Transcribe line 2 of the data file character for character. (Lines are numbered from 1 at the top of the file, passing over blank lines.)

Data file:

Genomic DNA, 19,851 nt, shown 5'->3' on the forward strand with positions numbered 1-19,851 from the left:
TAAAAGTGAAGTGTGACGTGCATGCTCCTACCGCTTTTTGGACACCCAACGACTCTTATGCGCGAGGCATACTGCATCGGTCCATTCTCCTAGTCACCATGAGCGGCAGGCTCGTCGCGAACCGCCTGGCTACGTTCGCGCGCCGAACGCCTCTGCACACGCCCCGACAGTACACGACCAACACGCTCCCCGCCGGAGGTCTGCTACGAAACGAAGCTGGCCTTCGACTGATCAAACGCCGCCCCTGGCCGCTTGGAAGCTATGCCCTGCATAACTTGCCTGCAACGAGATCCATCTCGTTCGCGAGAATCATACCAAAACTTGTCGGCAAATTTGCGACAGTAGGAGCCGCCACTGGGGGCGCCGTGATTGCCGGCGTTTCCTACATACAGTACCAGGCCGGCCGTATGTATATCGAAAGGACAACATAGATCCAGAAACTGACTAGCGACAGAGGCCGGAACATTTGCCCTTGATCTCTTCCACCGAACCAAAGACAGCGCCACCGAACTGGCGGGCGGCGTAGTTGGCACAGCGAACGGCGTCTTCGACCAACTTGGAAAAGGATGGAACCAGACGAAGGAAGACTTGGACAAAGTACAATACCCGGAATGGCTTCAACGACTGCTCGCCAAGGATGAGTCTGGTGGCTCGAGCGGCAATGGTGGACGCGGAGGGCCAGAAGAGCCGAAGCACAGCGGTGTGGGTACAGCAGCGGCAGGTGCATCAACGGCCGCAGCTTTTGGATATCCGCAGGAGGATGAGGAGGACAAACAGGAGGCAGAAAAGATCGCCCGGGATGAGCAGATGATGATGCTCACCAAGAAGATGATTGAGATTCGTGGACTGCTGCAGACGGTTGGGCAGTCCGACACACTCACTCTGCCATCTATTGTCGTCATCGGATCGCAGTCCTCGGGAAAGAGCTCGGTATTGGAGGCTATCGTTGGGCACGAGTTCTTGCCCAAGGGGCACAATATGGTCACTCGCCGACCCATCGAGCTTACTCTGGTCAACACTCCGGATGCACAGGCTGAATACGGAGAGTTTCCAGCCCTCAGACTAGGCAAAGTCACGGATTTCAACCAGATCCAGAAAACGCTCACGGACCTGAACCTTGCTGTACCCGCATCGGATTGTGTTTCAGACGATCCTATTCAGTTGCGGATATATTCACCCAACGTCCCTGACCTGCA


TAAAAGTGAAGTGTGACGTGCATGCTCCTACCGCTTTTTGGACACCCAACGACTCTTATGCGCGAGGCATACTGCATCGGTCCATTCTCCTAGTCACCATGAGCGGCAGGCTCGTCGCGAACCGCCTGGCTACGTTCGCGCGCCGAACGCCTCTGCACACGCCCCGACAGTACACGACCAACACGCTCCCCGCCGGAGGTCTGCTACGAAACGAAGCTGGCCTTCGACTGATCAAACGCCGCCCCTGGCCGCTTGGAAGCTATGCCCTGCATAACTTGCCTGCAACGAGATCCATCTCGTTCGCGAGAATCATACCAAAACTTGTCGGCAAATTTGCGACAGTAGGAGCCGCCACTGGGGGCGCCGTGATTGCCGGCGTTTCCTACATACAGTACCAGGCCGGCCGTATGTATATCGAAAGGACAACATAGATCCAGAAACTGACTAGCGACAGAGGCCGGAACATTTGCCCTTGATCTCTTCCACCGAACCAAAGACAGCGCCACCGAACTGGCGGGCGGCGTAGTTGGCACAGCGAACGGCGTCTTCGACCAACTTGGAAAAGGATGGAACCAGACGAAGGAAGACTTGGACAAAGTACAATACCCGGAATGGCTTCAACGACTGCTCGCCAAGGATGAGTCTGGTGGCTCGAGCGGCAATGGTGGACGCGGAGGGCCAGAAGAGCCGAAGCACAGCGGTGTGGGTACAGCAGCGGCAGGTGCATCAACGGCCGCAGCTTTTGGATATCCGCAGGAGGATGAGGAGGACAAACAGGAGGCAGAAAAGATCGCCCGGGATGAGCAGATGATGATGCTCACCAAGAAGATGATTGAGATTCGTGGACTGCTGCAGACGGTTGGGCAGTCCGACACACTCACTCTGCCATCTATTGTCGTCATCGGATCGCAGTCCTCGGGAAAGAGCTCGGTATTGGAGGCTATCGTTGGGCACGAGTTCTTGCCCAAGGGGCACAATATGGTCACTCGCCGACCCATCGAGCTTACTCTGGTCAACACTCCGGATGCACAGGCTGAATACGGAGAGTTTCCAGCCCTCAGACTAGGCAAAGTCACGGATTTCAACCAGATCCAGAAAACGCTCACGGACCTGAACCTTGCTGTACCCGCATCGGATTGTGTTTCAGACGATCCTATTCAGTTGCGGATATATTCACCCAACGTCCCTGACCTGCA